Crunchy-Chewy Mama » Blog Archive » Morning with a high-maintenance mama
Posted on March 30th, 2013 | Permalink

[...] tightness and lack of movement in my cecum and sigmoid colon, my physical therapist also points to tightness in my psoas as part of the [...]

Posted on June 5th, 2013 | Permalink

Hi. So you are totally focused on the psoas as the muscle that is the cause of so many ailments. I agree. As I stretch lying in bed, up to an hour, I can feel my pelvis aligning with my legs and lower back. As one who had very bad posture all or most of his life, I can feel an tightness in my trapezius and latisimuss dorsi, even my neck muscles. Actually more like an ongoing war to see which will give in first, any of these muscles contracting from the stretched limit, the curve or the straightening of the small of my back, the psoas contracting from its lengthened position, or my mind, just giving up. Ha .. It sure wont be the latter. I’ve come so far, stretching and lengthening, using the Alexander technique to ever, ever give up. Thanks for another facet of information I can use against this beast, the ongoing battle of gaining good posture, and all of the refined living associated with it.

Eileen Kozak
Posted on July 6th, 2013 | Permalink

It seems to me that in CRP, the psoas is flexed, almost as it is in sitting. I can see that having the back resting on the floor, might relax the attachments at the lumbar vertebrae. Can you explain? Thanks so much.

Rick Widdifield
Posted on July 15th, 2013 | Permalink

Hey. Was wondering what you think of Thomas Hanna’s Somatics as a way to release the psoas? A signature Somatics move begins in CRP, then you arch the low back away from the floor, then you press the low back down into the floor, and then you release completely and do deep listening. The idea behind this is to tighten chronically tight muscles even tighter, then completely release them and pay close attention to how it feels so that your central nervous system is retrained to know when these muscles are really relaxed. Thanks for all the great information!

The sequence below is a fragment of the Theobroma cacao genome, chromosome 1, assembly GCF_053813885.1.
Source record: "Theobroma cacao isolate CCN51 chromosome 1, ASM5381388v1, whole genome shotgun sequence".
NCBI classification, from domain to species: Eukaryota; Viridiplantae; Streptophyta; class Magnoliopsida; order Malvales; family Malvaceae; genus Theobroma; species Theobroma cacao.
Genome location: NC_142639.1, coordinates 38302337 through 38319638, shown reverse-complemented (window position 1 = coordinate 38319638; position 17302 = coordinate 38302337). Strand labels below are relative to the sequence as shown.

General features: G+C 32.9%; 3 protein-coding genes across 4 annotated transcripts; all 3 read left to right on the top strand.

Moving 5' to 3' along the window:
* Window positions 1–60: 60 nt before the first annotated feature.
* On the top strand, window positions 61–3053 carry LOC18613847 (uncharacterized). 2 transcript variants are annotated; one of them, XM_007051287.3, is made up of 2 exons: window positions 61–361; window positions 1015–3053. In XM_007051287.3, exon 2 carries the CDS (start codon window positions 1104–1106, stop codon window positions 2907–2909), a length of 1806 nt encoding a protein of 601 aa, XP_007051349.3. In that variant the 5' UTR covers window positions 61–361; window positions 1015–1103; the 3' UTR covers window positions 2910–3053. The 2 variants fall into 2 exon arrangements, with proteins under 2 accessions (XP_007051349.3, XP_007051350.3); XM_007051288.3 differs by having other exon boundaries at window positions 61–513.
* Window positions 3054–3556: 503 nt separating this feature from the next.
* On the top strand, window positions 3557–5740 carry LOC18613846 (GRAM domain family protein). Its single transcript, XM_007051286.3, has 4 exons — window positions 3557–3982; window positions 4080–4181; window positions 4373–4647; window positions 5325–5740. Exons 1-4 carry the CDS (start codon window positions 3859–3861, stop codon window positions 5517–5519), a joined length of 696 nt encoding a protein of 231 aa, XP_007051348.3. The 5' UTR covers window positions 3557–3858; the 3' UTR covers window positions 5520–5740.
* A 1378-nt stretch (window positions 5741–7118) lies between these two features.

Posted on July 17th, 2013 | Permalink

Hi Liz! I was wondering if you could possibly clarify something for me please? I have been reading a lot of Katy Bowman’s work who I know you are familiar with. When I get into CRT position should I be putting myself in a neutral pelvis as she describes it Asis/psis lined up even if that means 50% of my spine is not on the floor? Should I just lie there like that and let things go or what I’m a bit #confused what to do with my pelvis! Thanks

Jason Nikzad
Posted on July 31st, 2013 | Permalink

Should I focus on breathing during this position? Do you recommend actively taking deep inhalations and exhalations (diaphragmatic breathing where the abdomen rises and falls)?

Si Joint Pain and Yoga | mm...Yoga! Melbourne Mobile Yoga
Posted on September 27th, 2013 | Permalink

[...] Mostly? They make it worse. Especially the kind where each leg is doing a different thing. I will republish the post about the things I do for happy SIJ’s, soon, but for now, if you have SIJ pain, try practicing the constructive rest position: [...]

Posted on December 14th, 2013 | Permalink